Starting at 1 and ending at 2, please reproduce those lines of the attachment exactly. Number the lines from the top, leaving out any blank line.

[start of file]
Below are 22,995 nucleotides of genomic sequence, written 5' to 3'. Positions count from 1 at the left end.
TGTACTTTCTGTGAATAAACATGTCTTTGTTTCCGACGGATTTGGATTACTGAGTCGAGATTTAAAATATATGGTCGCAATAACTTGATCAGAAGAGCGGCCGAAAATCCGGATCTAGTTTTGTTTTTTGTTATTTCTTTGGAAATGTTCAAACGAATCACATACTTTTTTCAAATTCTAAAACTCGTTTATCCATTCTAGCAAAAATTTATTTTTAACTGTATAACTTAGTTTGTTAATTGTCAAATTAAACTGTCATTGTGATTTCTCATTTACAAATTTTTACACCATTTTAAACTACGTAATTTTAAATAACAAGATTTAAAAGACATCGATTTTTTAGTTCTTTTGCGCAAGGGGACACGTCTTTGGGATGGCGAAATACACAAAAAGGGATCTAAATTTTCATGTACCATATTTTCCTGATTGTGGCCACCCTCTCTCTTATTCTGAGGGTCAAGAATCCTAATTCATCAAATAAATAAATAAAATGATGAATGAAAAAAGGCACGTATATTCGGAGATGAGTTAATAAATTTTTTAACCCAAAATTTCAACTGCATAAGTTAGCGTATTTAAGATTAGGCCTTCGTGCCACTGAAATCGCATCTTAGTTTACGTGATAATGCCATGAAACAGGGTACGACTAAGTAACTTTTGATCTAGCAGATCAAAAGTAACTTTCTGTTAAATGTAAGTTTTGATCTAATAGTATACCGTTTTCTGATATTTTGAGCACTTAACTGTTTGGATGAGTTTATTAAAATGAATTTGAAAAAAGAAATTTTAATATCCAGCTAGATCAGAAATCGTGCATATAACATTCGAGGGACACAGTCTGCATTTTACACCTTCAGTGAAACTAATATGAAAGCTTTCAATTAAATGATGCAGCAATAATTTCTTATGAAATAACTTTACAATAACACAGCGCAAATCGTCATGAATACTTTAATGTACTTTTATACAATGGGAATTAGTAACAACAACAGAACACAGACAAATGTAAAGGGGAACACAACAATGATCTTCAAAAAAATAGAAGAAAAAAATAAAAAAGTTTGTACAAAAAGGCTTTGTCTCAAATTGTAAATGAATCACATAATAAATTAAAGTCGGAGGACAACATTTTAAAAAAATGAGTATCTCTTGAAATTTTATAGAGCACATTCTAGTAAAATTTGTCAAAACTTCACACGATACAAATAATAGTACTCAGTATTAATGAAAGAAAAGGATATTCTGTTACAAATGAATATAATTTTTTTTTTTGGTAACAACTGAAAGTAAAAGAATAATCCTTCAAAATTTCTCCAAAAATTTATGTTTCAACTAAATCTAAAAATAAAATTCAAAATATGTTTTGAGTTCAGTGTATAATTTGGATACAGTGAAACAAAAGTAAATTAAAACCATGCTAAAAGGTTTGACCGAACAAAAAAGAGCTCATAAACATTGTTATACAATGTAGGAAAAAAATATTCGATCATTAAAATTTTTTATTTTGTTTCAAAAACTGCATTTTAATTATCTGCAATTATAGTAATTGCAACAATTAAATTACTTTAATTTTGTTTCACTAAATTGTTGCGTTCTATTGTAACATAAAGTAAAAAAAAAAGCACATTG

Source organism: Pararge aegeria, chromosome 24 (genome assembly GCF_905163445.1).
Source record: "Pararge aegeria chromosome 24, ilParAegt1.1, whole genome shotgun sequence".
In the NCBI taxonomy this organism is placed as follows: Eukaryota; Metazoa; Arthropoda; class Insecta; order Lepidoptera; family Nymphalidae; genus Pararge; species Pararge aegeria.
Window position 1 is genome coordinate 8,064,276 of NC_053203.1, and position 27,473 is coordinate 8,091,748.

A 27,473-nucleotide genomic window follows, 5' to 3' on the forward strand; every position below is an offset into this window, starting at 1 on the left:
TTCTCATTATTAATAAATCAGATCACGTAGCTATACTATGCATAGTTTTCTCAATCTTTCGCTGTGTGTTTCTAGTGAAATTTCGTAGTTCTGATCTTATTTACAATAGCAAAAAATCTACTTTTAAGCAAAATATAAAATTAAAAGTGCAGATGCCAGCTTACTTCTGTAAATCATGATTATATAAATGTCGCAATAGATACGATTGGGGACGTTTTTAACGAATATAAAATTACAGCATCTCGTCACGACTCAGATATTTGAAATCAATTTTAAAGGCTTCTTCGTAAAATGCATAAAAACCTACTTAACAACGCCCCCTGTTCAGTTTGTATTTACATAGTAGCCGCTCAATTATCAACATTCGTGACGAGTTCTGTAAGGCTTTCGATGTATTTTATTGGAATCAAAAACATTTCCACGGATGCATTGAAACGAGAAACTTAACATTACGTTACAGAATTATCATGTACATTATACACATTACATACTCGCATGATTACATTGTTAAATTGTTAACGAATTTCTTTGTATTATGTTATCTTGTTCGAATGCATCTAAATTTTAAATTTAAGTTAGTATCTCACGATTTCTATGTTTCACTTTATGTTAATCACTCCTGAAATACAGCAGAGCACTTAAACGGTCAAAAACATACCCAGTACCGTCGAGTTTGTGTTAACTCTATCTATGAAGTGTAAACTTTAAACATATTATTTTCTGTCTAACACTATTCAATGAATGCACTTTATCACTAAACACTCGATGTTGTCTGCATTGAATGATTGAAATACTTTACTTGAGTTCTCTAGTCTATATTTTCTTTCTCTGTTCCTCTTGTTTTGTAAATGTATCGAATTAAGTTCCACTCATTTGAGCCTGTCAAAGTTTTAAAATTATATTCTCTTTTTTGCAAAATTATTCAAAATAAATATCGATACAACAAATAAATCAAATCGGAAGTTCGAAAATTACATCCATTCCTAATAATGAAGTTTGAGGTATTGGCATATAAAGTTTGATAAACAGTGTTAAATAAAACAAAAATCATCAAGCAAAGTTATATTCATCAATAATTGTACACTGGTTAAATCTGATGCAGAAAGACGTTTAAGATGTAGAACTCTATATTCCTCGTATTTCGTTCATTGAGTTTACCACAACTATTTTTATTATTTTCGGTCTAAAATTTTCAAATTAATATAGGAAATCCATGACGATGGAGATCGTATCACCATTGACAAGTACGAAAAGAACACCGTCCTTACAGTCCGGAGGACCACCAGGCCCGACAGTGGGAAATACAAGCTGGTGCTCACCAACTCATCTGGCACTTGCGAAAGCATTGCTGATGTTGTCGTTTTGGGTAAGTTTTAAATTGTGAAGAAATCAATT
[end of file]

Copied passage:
Below are 22,995 nucleotides of genomic sequence, written 5' to 3'. Positions count from 1 at the left end.
TGTACTTTCTGTGAATAAACATGTCTTTGTTTCCGACGGATTTGGATTACTGAGTCGAGATTTAAAATATATGGTCGCAATAACTTGATCAGAAGAGCGGCCGAAAATCCGGATCTAGTTTTGTTTTTTGTTATTTCTTTGGAAATGTTCAAACGAATCACATACTTTTTTCAAATTCTAAAACTCGTTTATCCATTCTAGCAAAAATTTATTTTTAACTGTATAACTTAGTTTGTTAATTGTCAAATTAAACTGTCATTGTGATTTCTCATTTACAAATTTTTACACCATTTTAAACTACGTAATTTTAAATAACAAGATTTAAAAGACATCGATTTTTTAGTTCTTTTGCGCAAGGGGACACGTCTTTGGGATGGCGAAATACACAAAAAGGGATCTAAATTTTCATGTACCATATTTTCCTGATTGTGGCCACCCTCTCTCTTATTCTGAGGGTCAAGAATCCTAATTCATCAAATAAATAAATAAAATGATGAATGAAAAAAGGCACGTATATTCGGAGATGAGTTAATAAATTTTTTAACCCAAAATTTCAACTGCATAAGTTAGCGTATTTAAGATTAGGCCTTCGTGCCACTGAAATCGCATCTTAGTTTACGTGATAATGCCATGAAACAGGGTACGACTAAGTAACTTTTGATCTAGCAGATCAAAAGTAACTTTCTGTTAAATGTAAGTTTTGATCTAATAGTATACCGTTTTCTGATATTTTGAGCACTTAACTGTTTGGATGAGTTTATTAAAATGAATTTGAAAAAAGAAATTTTAATATCCAGCTAGATCAGAAATCGTGCATATAACATTCGAGGGACACAGTCTGCATTTTACACCTTCAGTGAAACTAATATGAAAGCTTTCAATTAAATGATGCAGCAATAATTTCTTATGAAATAACTTTACAATAACACAGCGCAAATCGTCATGAATACTTTAATGTACTTTTATACAATGGGAATTAGTAACAACAACAGAACACAGACAAATGTAAAGGGGAACACAACAATGATCTTCAAAAAAATAGAAGAAAAAAATAAAAAAGTTTGTACAAAAAGGCTTTGTCTCAAATTGTAAATGAATCACATAATAAATTAAAGTCGGAGGACAACATTTTAAAAAAATGAGTATCTCTTGAAATTTTATAGAGCACATTCTAGTAAAATTTGTCAAAACTTCACACGATACAAATAATAGTACTCAGTATTAATGAAAGAAAAGGATATTCTGTTACAAATGAATATAATTTTTTTTTTTGGTAACAACTGAAAGTAAAAGAATAATCCTTCAAAATTTCTCCAAAAATTTATGTTTCAACTAAATCTAAAAATAAAATTCAAAATATGTTTTGAGTTCAGTGTATAATTTGGATACAGTGAAACAAAAGTAAATTAAAACCATGCTAAAAGGTTTGACCGAACAAAAAAGAGCTCATAAACATTGTTATACAATGTAGGAAAAAAATATTCGATCATTAAAATTTTTTATTTTGTTTCAAAAACTGCATTTTAATTATCTGCAATTATAGTAATTGCAACAATTAAATTACTTTAATTTTGTTTCACTAAATTGTTGCGTTCTATTGTAACATAAAGTAAAAAAAAAAGCACATTG